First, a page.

If you don’t have much thumb nail, these inexpensive piks can help
When I would teach large kalimba classes in the past, one of the supplies I had to bring with me was the Alaska Pik. If you have no thumb nails, plucking the kalimba’s metal tines can be painful. Eventually, novice players will either grow their thumb nails or develop calluses on the playing surface of their thumbs. Until then, or in emergencies, the Alaska pik can be a life saver!
Ken Purcell, the inventor of Alaska piks, was vacationing in Alaska when he got the idea for his PVC guitar piks. While they were initially designed for guitar finger pickers, the piks also work great on kalimba players’ thumbs. I always carry a set of three piks with me in case I break a nail or two before a gig. I carry three piks in case I step on one!
In my mind, the best way to pluck kalimba tines is to use one’s thumb nails. I have great feeling and great control. If I break a nail, my Alaska Piks are not far. I find that, when I first put the piks on, it takes me a little while of playing to “recalibrate” my brain for the pik. You see, the piks extend a bit farther than my natural thumb nails, and I have to get used to the length of my new plastic nails. But once I am accustomed to the new length, I can pluck, slide a glissando and stop at the right tine, or most anything that I could do with a natural thumb nail.
Thumb Circumference and Alaska Pik Size
Get a little piece of string or a twist tie and wrap it around your thumb. Mark the point where the string begins to overlap on itself, and then straighten it out to measure the circumference of your thumb. Oh, and if you are the sensible sort who measures in cm, you are probably also smart enough to divide your number by 2.54 to compare to inches in the chart above.
In general: Medium piks (ie, for medium FINGERS) generally fit on young children’s small thumbs (up to age 8 or 10). Large piks generally fit older children, young teens and adults with smaller hands. Most adults probably want to get Xtra-Large piks. If you have truly large hands, the XL piks may not fit.
When you slide an Alaska Pik onto your thumb, you may experience discomfort. The first thing to address: do you have the right size for your thumb, or is it too tight? Keep in mind that Alaska Piks are sized for the fingers and not the thumbs, so your correct size may sound bigger than you thought.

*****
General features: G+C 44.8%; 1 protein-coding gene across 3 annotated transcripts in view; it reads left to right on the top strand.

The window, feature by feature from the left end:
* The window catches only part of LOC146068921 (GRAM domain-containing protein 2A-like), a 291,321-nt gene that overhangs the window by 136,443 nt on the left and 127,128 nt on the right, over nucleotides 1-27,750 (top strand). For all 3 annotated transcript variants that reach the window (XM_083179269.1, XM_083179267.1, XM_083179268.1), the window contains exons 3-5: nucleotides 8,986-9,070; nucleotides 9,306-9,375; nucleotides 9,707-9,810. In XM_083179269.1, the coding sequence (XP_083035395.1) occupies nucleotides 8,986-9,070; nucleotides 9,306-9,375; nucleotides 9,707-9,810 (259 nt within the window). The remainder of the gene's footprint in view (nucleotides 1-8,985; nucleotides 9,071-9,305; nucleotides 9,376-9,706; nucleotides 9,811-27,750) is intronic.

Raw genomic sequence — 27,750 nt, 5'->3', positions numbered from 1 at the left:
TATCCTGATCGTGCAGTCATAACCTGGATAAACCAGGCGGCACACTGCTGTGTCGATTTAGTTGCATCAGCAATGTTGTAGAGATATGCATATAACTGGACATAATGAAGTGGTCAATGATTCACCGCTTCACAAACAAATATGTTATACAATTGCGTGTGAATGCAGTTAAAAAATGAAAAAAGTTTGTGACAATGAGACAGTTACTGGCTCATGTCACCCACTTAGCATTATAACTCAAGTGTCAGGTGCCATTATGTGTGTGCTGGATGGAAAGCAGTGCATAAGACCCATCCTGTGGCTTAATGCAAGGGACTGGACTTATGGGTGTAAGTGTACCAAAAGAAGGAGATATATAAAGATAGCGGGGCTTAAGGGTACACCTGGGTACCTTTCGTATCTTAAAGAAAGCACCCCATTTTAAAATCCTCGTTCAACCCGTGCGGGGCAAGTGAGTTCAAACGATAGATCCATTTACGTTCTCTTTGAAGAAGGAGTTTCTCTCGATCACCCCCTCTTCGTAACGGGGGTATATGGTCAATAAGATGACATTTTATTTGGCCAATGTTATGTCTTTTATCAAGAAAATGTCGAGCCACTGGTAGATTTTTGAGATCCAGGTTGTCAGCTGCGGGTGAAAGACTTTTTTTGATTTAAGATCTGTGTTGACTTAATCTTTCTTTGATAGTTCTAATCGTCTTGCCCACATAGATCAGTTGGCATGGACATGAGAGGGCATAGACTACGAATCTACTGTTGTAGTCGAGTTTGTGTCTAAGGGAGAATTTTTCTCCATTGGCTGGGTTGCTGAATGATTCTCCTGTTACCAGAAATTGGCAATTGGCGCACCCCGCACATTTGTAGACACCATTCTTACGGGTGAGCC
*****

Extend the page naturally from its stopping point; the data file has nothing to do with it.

Next to consider: are you putting the pik on your thumb correctly? The pik goes over the thumb flesh and under the nail. If the pik does not slide under the thumb nail, it will not be stiff when you pluck a tine. If you really have no nail, the pik won’t work. You need to have a bit of nail for the pik to slide under. When I break a nail and then trim the wreckage, I make sure to leave a bit of nail sticking out for the pik to slide under.
You might be thinking “What?!? Slip something under my nail? Doesn’t that sound like torture?” Not really, and there are a lot of adjustments you can make to the PVC plastic pik that can make it fit better and more comfortably. The instructions for these adjustments can be found above in the blog post banner image, as well as in the instructions following this paragraph. There is also a video (at the bottom) where Ken Purcell shows us all how he files and clips the piks to optimize the fit and comfort.
Custom Fitting Instructions
Alaska Piks can be manicured to precise length: Use clippers, then file. To manicure, place pick securely “Over the finger, Under the Nail,” decide the length desired, then clip and file. For a side-of-the-fingernail attack remove plastic at indicator #1 in the image.
To match the curvature of the user’s flesh under the nail area, file on the backside of picking surface (indicator #2). This adds security. This should be done before changing length. 3) To un-stiffen pick remove all or part of the pressure band (indicator #3). For added comfort file smooth all uncomfortable edges.